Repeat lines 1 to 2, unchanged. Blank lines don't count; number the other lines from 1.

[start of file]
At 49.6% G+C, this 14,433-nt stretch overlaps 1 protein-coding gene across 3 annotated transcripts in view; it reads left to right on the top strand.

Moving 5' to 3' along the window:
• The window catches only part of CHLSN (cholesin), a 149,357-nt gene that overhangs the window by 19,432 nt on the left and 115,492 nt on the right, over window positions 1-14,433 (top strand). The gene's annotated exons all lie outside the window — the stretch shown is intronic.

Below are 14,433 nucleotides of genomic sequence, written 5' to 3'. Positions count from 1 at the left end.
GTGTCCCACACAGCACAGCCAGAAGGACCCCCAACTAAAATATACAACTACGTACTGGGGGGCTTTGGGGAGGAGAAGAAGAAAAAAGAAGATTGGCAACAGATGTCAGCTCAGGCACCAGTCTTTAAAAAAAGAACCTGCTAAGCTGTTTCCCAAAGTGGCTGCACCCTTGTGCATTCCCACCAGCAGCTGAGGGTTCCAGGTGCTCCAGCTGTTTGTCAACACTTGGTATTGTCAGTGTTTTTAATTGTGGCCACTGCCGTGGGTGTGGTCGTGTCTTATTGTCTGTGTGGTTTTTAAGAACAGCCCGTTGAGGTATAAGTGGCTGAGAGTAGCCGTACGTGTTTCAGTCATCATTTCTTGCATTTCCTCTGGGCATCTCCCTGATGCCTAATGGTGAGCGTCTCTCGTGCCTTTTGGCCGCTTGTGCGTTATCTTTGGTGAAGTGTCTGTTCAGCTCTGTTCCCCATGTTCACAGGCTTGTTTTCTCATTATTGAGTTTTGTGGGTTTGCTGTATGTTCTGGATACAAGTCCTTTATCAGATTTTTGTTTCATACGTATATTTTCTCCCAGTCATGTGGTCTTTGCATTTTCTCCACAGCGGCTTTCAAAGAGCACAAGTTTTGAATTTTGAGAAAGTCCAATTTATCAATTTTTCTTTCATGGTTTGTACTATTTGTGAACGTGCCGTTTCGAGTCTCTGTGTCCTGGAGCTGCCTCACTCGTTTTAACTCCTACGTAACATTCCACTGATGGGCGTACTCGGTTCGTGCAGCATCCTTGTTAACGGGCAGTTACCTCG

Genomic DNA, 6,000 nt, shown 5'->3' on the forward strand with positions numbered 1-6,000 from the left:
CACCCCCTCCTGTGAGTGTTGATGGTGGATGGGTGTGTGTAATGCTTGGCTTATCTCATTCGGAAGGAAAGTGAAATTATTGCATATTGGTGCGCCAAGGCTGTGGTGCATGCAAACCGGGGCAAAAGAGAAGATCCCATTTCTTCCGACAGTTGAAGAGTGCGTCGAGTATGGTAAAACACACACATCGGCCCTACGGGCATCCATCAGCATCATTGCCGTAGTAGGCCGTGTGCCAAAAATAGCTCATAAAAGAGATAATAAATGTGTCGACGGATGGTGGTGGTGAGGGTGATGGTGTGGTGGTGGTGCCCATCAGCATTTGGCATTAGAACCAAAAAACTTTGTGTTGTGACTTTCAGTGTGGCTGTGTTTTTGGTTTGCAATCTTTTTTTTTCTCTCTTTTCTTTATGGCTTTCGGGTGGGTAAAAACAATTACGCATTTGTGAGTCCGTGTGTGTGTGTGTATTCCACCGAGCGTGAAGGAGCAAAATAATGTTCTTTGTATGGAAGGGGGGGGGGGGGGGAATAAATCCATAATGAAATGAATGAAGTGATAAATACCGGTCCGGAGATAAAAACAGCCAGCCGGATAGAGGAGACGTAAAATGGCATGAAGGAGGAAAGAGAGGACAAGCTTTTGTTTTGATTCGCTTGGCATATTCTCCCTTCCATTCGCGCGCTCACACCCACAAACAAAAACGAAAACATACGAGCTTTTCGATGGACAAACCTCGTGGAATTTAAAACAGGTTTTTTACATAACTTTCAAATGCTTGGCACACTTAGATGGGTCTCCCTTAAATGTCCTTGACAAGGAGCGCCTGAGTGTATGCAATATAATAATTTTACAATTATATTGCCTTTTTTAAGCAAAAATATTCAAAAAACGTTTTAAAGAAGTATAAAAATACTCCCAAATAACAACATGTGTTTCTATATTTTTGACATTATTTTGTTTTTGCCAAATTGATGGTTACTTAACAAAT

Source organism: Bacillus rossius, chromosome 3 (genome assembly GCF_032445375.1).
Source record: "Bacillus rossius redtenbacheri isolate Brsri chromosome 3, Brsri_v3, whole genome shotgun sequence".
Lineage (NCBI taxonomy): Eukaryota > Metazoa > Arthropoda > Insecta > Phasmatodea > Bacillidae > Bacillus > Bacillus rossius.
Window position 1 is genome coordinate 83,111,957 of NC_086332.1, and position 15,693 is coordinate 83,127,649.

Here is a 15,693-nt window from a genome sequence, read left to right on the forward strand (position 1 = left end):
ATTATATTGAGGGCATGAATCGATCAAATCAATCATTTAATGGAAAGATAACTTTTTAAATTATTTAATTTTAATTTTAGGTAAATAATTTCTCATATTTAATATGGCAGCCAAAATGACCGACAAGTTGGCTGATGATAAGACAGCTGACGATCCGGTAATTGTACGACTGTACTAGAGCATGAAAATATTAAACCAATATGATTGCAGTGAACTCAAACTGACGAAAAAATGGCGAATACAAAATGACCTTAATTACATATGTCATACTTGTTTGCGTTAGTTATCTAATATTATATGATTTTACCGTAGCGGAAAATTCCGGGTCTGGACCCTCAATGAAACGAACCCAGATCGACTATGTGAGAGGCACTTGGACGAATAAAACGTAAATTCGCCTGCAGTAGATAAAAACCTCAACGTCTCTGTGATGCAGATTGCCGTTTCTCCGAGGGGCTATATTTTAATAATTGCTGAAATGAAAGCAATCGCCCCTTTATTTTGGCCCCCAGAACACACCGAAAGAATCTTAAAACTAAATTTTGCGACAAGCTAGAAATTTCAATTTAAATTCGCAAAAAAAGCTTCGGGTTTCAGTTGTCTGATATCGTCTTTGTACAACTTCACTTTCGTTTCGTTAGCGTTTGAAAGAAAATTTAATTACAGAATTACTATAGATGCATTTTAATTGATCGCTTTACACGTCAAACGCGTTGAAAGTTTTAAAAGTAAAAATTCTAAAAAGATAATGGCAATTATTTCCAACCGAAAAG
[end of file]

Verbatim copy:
At 49.6% G+C, this 14,433-nt stretch overlaps 1 protein-coding gene across 3 annotated transcripts in view; it reads left to right on the top strand.

Moving 5' to 3' along the window: